So I’ve been doing a lot of Green field development on ASP. Net core on the past year and I was on charge of two projects involving many developers working together with high posibilites of losing a developer to another project and having to welcome a new developer into the project(don’t ask me why). So I needed to make sure that each new developer had clears and easy instructions to set up everything and be able to write their first line of code in 2 hours max because I figured out that this was a determining factor for the attitude of the developers later on “Happy set up, Happy coding”.
So in short it came down to a few steps:
- Install dependencies such as (git, Dotnet SDK , visual studio code, Nodejs , etc)
- Replace template configuration files with your local development settings(connection string etc.)
- Restore packages
- Run Database migrations and Seeding (we would normally use code first)
- Run the app and explore!
I really loved that and I know it make the developers happy when they saw that it was breeze to actually get the project running so that they could start exploring by them self.
So what does that have to do with restoring multiple databases from .bak files? Well not always you get to live the dream of doing green field development, in fact most of the times you have to deal with old legacy code and in the dotnet in the enterprise world DBAs are scared of code first approach, so instead you use database first.
Now considering you do not go for an approach of centralized database (where all developers will be connecting to the same database, Madness!) and you decide “you know what, is better if we isolate each developer, let’s make them each have their own database locally and we figure out way to sync if needed” Well if you are not using migrations how you do that? well…
- You could generate T-SQL scripts that includes the database schema and some starting data and make each developer run the scripts while they are getting set up, if you add something like DbUp you end up with something very similar to migrations but a little harder to maintain.
- And the infamous .bak files being passed around from one place to another restoring those things, SQL server version incompatibility problems, “ops that was not the right .bak file”. Yep that’s what I remember from my good old days doing .Net enterprise development and such was my case not so long ago when while getting setting up in a new project I received a link pointing to 2.2Gb of .bak files that I needed to restore on my local SQL Server Instance.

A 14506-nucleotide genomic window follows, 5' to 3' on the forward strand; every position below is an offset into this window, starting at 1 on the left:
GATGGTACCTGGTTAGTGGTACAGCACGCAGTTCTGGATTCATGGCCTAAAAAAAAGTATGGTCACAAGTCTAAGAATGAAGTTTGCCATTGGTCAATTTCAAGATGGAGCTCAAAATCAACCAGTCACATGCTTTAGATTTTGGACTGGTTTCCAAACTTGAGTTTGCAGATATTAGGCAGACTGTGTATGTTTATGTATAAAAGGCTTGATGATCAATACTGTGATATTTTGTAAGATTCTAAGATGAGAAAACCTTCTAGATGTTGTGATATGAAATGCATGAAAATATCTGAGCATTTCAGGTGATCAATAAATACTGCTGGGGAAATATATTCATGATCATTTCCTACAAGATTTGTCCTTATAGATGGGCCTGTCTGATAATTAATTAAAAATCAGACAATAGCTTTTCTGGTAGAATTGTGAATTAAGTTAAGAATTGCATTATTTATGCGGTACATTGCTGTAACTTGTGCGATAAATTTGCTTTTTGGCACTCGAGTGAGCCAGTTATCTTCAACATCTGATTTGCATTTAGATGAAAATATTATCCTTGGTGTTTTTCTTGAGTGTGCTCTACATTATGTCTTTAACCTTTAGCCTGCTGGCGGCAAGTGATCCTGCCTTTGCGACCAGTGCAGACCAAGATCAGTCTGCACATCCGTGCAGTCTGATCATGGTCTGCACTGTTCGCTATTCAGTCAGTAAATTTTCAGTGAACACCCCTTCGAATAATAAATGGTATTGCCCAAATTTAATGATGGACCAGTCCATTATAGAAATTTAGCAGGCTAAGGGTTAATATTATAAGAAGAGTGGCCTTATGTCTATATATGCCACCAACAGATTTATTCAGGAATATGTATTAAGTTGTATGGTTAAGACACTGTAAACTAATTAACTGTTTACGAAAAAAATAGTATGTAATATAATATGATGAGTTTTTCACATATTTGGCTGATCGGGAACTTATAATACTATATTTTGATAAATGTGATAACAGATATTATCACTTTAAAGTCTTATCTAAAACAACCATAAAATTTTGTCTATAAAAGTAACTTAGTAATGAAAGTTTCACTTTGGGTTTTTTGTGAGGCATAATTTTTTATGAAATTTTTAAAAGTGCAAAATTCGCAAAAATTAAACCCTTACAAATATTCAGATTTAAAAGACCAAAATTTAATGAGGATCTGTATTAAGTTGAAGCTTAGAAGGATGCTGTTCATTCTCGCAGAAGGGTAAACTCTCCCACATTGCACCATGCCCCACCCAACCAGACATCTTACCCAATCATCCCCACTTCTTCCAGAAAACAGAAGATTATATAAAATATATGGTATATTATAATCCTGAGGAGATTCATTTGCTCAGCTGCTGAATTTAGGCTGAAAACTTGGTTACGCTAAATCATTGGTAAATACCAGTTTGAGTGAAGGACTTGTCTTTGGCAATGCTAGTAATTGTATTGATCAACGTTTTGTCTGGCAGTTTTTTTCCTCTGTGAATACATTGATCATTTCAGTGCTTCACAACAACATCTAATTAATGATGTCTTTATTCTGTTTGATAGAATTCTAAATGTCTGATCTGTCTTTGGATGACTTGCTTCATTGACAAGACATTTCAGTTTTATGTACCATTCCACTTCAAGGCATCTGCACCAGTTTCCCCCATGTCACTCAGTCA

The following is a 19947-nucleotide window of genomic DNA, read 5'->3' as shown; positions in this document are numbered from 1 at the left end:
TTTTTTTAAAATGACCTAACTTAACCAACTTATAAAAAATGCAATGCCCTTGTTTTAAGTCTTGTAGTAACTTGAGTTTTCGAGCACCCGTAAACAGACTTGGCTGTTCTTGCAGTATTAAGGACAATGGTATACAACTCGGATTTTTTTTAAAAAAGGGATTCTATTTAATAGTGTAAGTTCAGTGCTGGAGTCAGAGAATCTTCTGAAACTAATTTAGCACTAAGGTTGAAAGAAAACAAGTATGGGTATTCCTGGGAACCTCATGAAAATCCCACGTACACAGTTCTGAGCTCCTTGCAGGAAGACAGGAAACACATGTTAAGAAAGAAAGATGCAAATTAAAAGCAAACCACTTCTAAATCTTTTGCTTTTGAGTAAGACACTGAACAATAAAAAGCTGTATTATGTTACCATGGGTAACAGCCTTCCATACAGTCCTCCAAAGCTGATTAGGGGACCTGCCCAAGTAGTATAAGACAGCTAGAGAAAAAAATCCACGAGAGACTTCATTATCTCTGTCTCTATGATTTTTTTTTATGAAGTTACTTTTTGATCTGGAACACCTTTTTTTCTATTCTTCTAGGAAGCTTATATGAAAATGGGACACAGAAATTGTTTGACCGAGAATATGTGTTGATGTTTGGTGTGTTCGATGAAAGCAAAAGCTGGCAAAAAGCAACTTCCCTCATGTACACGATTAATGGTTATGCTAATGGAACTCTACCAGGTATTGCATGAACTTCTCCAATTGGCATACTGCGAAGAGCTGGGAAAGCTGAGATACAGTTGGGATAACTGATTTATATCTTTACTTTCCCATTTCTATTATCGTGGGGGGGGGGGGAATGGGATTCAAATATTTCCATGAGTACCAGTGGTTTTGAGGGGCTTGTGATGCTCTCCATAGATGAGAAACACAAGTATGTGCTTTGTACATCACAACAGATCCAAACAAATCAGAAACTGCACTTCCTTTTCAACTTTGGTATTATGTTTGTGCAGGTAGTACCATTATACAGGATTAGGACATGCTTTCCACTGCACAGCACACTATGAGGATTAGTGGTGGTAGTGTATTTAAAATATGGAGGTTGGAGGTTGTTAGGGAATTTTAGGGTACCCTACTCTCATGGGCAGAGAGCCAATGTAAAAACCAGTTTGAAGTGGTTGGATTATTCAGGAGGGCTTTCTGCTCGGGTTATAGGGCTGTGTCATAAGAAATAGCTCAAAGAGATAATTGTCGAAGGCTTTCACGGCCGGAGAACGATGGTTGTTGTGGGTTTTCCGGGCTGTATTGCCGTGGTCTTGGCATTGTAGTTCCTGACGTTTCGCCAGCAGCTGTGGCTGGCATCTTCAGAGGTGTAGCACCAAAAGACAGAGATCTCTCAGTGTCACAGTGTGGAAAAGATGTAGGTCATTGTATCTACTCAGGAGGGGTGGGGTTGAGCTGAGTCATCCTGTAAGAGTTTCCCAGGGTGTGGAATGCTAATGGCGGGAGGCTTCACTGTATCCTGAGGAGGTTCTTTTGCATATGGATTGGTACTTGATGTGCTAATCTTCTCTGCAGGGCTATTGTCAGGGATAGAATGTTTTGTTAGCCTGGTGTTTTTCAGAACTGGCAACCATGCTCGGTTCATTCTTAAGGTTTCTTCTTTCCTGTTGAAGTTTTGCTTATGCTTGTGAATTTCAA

Sure it it would have been just one .bak file It would not have been shocking and I would not be here writing this but after unzipping:
It was seven .bak files. Yes Seven! But not only that I though: “Man if I’m going to have to go trough this for each project. I’m going to go nuts!” My lazy mode had been triggered.
So ok, what choice do we got? Do we star annoying the developer in charge? the DBAs? that they should instead do SQL Script files? They probably already have restore plans that generate these files so that would be a long shoot. Don’t get me wrong I might still try it later on but I though What if I can do something about it? How do I make restoring multiple .back files painless not only for me but for other developers that might join this project at some point.
Well after some google search there are some T-SQL that do this, but I just was not into it. What I’m determined to have is a command that I can run something like: “restore-databases”
I found a Power Shell utility that looked very promising dbatools, I’m no powershell expert but it looked pretty straightforward. Ok, let’s fire up power shell
Note: Always run power shell with administrative privilegies
A quick search in the functions page:
Ran into my first trouble while trying to run the command
Just followed the instructions to run “Import-Module dbatools” but I ran into another problem
A simple google search told me how to fix it: and then I was able to explore the documentation of the command
So after reading a few basic about how to do a Power Shell Script I though: “ok, Time to make my first Power Shell script” Fire up Power Shell ISE
And here it is so you can copy & paste:
That’s it, now Save the script somewhere and run it from power shell(You can also run it directly from Power Shell ISE) and it start doing it’s magic, and while it was running I decided to look what was going on on SQL Server:
And once it was done voila!
Now, it might not sound that Impressive to you, but think about it, we modify the Power Shell script to accept parameters such as:
- SQL Server Instance Name
- Credentials if you want to use SQL login
- Directory where your .bak files are
Then we place it somewhere in the repository and add instructions on the prerequisites that you must install dbatools which is jut a simple command.
Now Developers can run this command after having the .bak files somewhere, you can even try and have a shared resource on the network so that people won’t have to download the files and just point to them!
- .Bak files must always have the same name by project otherwise you would have to update the script before running it :(
- When running Restore-DbaDatabase the path must accesible by your local Sql Server Service account otherwise you will run into errors
You still not buying it? Well…I had fun anyways doing it, and I did my first Power Shell script. I’m looking forward to hear if this works for you, how do you handle such scenarios? can you think of how we can improve this? Leave your comments below